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St. Vincent de Paul & Bl.

Frdric Ozanam Lives of Distinction

St. Vincent de Paul

Vincent de Paul was born on April 24, 1581 in Pouy, France. Pouy is near Dax, not far from the Atlantic Ocean and the Pyrenees Mountains, in a region is known as the Landes. Vincent often referred to himself as a Gascon, another name for this part of southwestern France.

Palo comes from the Latin (palus) or marsh. Hence, de Paul refers to the marshes and a stream called Paul which flooded this area. The Ardour River is nearby. This photo is taken from outside the Church of St. Vincent in Pouy, his place of birth. The stilts on the left are inside his home, although very likely not the ones he used.

St. Vincent is the third of six siblings: four boys and two girls. His parents were Jean de Paul and Bertrande de Moras. His parents were loving and faith-filled; hard-working, collaborative family; frugality of food on the table. They did not have the best of farming land to work from. Although not rich, this family was certainly not poor either.

I addressed myself to God to beg him earnestly to change this curt and forbidding disposition of mine for a meek and benign one. By the grace of our Lord and with some effort on my part to repress the outbursts of passion, I was able to get rid of my black disposition. -Abelly, The Life of the Venerable Servant of God, Vincent de Paul, Vol. III, p. 163. None are more consistent and firm in doing good than those who are meek and gracious. While, on the contrary, those who allow themselves to give in to anger and the passions of the irascible appetite are usually very inconsistent, because they act only be fits and starts. They are like torrents, which are strong and impetuous in full flood, but which dry up immediately afterwards. By contrast rivers, representing that which is gentle and gracious, flow on noiselessly, tranquilly and unfailingly. from a conference on Meekness.

Blessed Frdric Ozanam

Bl. Frdric
Born in Milan, Italy on April 23, 1813; then under the French government. He was the fifth child of a family of 14. Jean-Antoine Ozanam and Marie Nantas, Parents Moved with Family to Lyon, France in 1815. Taught by his sister, Elisa, 12 years older than he. Parents experienced near financial ruin. Jean practiced medicine and raised them to middle class standing. Examples of faith and compassion.

In a letter to his friend Materne, dated June 5, 1830, Frederic said this of himself: Six months after my illness, my sister, my beloved sister died. I shared in my familys grief. Oh how painful it was! I studied Latin and I came to know spite. Truly, I was never so mean and mischievous as I was at eight. At that time, I had no other friends outside my family. I used to get angry and be stubborn and disobedient. I would be punished. I would rebel against the punishment. As for the bad, I have reduced it to four major categories: pride, impatience, weakness, and being meticulous.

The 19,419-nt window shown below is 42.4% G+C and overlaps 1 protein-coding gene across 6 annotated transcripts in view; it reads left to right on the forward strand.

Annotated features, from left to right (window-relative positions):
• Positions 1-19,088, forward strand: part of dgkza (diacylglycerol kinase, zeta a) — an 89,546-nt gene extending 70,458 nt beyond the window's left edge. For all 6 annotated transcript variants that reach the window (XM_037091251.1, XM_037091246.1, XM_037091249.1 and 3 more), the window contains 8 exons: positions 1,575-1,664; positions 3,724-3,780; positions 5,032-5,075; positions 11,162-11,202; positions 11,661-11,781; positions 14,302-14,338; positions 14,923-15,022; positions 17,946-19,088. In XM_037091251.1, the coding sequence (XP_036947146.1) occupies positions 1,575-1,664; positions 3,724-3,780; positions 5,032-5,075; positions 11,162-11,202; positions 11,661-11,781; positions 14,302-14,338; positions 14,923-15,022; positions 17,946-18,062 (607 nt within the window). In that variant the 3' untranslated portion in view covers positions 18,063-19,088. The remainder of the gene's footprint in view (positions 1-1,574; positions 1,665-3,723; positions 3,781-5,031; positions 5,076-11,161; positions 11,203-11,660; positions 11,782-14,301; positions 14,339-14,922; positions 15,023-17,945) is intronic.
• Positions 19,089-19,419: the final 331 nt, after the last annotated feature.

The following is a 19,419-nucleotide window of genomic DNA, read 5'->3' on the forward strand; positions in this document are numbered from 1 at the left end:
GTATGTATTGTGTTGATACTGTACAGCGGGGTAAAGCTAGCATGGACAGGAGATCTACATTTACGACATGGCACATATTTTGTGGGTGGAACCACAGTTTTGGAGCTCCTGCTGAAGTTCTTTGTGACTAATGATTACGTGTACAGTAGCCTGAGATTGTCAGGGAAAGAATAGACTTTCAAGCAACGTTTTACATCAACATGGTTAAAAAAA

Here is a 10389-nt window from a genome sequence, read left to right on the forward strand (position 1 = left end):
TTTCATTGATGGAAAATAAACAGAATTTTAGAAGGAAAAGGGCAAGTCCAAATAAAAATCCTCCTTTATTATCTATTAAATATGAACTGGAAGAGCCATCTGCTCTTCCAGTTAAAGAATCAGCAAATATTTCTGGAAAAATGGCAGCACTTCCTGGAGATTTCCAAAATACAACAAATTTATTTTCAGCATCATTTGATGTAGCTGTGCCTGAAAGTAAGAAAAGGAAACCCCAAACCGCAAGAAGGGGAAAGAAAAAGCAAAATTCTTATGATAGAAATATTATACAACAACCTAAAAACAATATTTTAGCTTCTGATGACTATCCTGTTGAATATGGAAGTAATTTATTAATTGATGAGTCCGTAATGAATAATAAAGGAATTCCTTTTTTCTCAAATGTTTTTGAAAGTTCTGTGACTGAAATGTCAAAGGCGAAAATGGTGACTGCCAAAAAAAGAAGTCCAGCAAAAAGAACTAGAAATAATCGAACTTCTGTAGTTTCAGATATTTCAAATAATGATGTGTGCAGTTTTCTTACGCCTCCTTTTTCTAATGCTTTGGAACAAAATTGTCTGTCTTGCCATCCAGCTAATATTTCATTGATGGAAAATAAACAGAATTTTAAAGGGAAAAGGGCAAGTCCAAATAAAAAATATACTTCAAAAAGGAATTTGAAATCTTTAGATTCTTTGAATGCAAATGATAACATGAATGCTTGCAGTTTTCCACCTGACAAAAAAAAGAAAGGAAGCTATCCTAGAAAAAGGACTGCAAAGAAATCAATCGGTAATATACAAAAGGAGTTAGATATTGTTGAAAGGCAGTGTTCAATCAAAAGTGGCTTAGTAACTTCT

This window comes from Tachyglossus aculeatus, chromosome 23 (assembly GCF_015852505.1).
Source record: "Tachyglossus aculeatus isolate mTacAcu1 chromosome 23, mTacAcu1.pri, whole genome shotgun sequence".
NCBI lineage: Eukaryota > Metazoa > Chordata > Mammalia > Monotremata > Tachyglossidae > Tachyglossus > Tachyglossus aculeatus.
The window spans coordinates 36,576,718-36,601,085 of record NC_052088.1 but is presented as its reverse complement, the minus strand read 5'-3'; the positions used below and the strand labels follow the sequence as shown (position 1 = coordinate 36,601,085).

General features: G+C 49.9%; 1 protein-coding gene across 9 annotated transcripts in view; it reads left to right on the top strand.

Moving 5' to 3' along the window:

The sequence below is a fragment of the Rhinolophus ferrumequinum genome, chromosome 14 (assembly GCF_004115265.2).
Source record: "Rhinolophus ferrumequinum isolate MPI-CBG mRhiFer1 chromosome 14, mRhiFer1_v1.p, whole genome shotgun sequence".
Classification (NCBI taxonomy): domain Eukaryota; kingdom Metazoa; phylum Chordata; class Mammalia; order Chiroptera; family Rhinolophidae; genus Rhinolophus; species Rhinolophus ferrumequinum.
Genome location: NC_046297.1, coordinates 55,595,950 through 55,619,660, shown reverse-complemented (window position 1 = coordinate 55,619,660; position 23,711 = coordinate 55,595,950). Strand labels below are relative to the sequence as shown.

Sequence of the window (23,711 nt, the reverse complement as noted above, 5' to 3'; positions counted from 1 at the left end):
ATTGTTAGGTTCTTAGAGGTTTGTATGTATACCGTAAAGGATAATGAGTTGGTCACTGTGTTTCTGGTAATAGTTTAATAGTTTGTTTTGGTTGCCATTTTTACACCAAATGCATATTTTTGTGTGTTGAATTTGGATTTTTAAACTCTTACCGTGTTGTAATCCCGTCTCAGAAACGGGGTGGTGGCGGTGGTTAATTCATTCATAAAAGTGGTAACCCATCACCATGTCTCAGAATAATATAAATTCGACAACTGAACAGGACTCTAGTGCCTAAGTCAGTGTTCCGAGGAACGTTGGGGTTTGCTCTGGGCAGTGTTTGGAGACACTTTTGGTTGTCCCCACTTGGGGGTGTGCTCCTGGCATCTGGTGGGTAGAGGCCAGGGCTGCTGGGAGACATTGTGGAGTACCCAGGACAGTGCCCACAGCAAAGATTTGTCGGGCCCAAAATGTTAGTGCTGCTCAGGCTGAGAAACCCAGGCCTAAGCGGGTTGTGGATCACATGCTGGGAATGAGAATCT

St. Vincent de Paul

Born April 24, 1581 In Pouy, France 3rd in family of 6 Farmer-shepherd and priest Family was not rich, but not exactly poor Worked as a shepherd as a young boy Vincent had a quick temper Highly intelligent, but not original thinker.

Bl. Frdric Ozanam

Born April 23, 1813 In Milan, Italy 5th in family of 14 City-boy and layman Middle class family Was prone to illness Prone to anger and melancholy, also meticulousness Highly intelligent and original thinker

St. Vincents father recognized his potential academically. Monsieur Comet, an attorney at Dax and judge of Pouy, invited young Vincent to live in his home while attending school. Vincent was highly creative and inventive in turning good ideas into practical. He was eclectic and could adapt easily; a man of keen sensitivity and high intuition. Vincent received two academic degrees: theology from the University of Toulous in 1604 and Canon Law in 1623. For Vincent, studies were always a means to an end. He was filled with lofty ambitions.

Frederic Ozanam, on the other hand, was an original thinker and the recipient of two doctorates in law (1836 at the behest of his father) and foreign literature (1839). He was fluent in Latin and Greek, and later learned German, Hebrew, English and Sanskrit. Frederic was an author of poetry and many scholastic works. He could zero in on issues that affected peoples lives. He had a high degree of sensitivity and listening skills.

Vincent was a good teacher and tutored for a living as a teenager and young priest.

Frederic was renowned as a teacher and taught at two schools before receiving a prestigious position at the Sorbonne, the University of Paris.

Surrounded by Inuential Persons

St. Vincent de Paul

Bl. Frdric Ozanam

Cardinal Pierre de Brulle Fr. Jean-Jacques Olier St. Jane Frances de Chantal St. Francis de Sales St. Louise de Marillac St. John Eudes De Gondi Family Queen Anne of Austria

Abb Joseph Mathias Noirot Fr. Henri Lacordaire Andr-Marie Ampre Bl. Rosalie Rendu Emmanuel Bailly

Who are influential persons in your life?

It was in this chapel that Vincent de Paul was ordained to the priesthood by Bp. Francois de Bourdeilles on September 23, 1600. He was under age (19) when he was ordained to the priesthood, according to the Council of Trent. However, the tenets of Trent had not been adopted at that point in France. Therefore, the ordination was valid. For Vincent, ordination was a means of upward mobility. It is noteworthy to hear Vincents recollection of his ordination some fifty years later. He said: As for me, if I had known what it was all about when I was rash enough to enter it, as I have come to know since, I would rather have worked the soil than engage in such a fearsome state in life.